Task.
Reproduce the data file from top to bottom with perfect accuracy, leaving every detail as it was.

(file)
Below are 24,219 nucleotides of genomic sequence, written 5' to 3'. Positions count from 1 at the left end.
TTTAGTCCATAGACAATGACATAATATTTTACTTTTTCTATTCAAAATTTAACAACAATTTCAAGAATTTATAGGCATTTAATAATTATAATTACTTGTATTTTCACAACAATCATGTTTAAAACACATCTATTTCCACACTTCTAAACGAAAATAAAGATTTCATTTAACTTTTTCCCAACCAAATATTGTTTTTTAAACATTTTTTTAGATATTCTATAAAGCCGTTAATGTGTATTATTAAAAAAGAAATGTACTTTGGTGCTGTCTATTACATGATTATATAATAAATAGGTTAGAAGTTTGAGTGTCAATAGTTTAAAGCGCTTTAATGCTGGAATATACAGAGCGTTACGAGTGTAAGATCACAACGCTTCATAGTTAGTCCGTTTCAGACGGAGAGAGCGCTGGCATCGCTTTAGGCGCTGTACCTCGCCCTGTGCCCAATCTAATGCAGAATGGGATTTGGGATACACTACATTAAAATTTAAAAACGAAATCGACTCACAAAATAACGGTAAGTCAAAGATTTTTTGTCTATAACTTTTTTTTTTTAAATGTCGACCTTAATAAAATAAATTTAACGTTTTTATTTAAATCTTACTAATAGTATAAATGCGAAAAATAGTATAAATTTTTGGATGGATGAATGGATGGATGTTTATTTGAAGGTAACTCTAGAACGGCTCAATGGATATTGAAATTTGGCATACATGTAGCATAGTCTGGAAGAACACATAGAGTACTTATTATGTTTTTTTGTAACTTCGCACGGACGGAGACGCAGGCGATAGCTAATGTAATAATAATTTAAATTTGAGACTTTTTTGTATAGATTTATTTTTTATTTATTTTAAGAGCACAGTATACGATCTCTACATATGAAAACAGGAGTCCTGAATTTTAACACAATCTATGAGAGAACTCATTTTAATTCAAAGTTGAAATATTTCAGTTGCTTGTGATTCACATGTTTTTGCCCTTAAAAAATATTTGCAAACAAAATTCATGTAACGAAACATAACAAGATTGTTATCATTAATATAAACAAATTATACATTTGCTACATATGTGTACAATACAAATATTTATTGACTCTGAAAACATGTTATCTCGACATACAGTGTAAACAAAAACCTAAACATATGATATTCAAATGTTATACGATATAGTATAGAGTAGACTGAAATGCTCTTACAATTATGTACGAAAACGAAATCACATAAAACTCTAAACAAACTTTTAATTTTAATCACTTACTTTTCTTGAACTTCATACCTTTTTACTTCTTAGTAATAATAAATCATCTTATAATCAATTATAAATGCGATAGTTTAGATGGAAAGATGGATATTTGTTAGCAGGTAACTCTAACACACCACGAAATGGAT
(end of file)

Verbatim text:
Below are 24,219 nucleotides of genomic sequence, written 5' to 3'. Positions count from 1 at the left end.
TTTAGTCCATAGACAATGACATAATATTTTACTTTTTCTATTCAAAATTTAACAACAATTTCAAGAATTTATAGGCATTTAATAATTATAATTACTTGTATTTTCACAACAATCATGTTTAAAACACATCTATTTCCACACTTCTAAACGAAAATAAAGATTTCATTTAACTTTTTCCCAACCAAATATTGTTTTTTAAACATTTTTTTAGATATTCTATAAAGCCGTTAATGTGTATTATTAAAAAAGAAATGTACTTTGGTGCTGTCTATTACATGATTATATAATAAATAGGTTAGAAGTTTGAGTGTCAATAGTTTAAAGCGCTTTAATGCTGGAATATACAGAGCGTTACGAGTGTAAGATCACAACGCTTCATAGTTAGTCCGTTTCAGACGGAGAGAGCGCTGGCATCGCTTTAGGCGCTGTACCTCGCCCTGTGCCCAATCTAATGCAGAATGGGATTTGGGATACACTACATTAAAATTTAAAAACGAAATCGACTCACAAAATAACGGTAAGTCAAAGATTTTTTGTCTATAACTTTTTTTTTTTAAATGTCGACCTTAATAAAATAAATTTAACGTTTTTATTTAAATCTTACTAATAGTATAAATGCGAAAAATAGTATAAATTTTTGGATGGATGAATGGATGGATGTTTATTTGAAGGTAACTCTAGAACGGCTCAATGGATATTGAAATTTGGCATACATGTAGCATAGTCTGGAAGAACACATAGAGTACTTATTATGTTTTTTTGTAACTTCGCACGGACGGAGACGCAGGCGATAGCTAATGTAATAATAATTTAAATTTGAGACTTTTTTGTATAGATTTATTTTTTATTTATTTTAAGAGCACAGTATACGATCTCTACATATGAAAACAGGAGTCCTGAATTTTAACACAATCTATGAGAGAACTCATTTTAATTCAAAGTTGAAATATTTCAGTTGCTTGTGATTCACATGTTTTTGCCCTTAAAAAATATTTGCAAACAAAATTCATGTAACGAAACATAACAAGATTGTTATCATTAATATAAACAAATTATACATTTGCTACATATGTGTACAATACAAATATTTATTGACTCTGAAAACATGTTATCTCGACATACAGTGTAAACAAAAACCTAAACATATGATATTCAAATGTTATACGATATAGTATAGAGTAGACTGAAATGCTCTTACAATTATGTACGAAAACGAAATCACATAAAACTCTAAACAAACTTTTAATTTTAATCACTTACTTTTCTTGAACTTCATACCTTTTTACTTCTTAGTAATAATAAATCATCTTATAATCAATTATAAATGCGATAGTTTAGATGGAAAGATGGATATTTGTTAGCAGGTAACTCTAACACACCACGAAATGGAT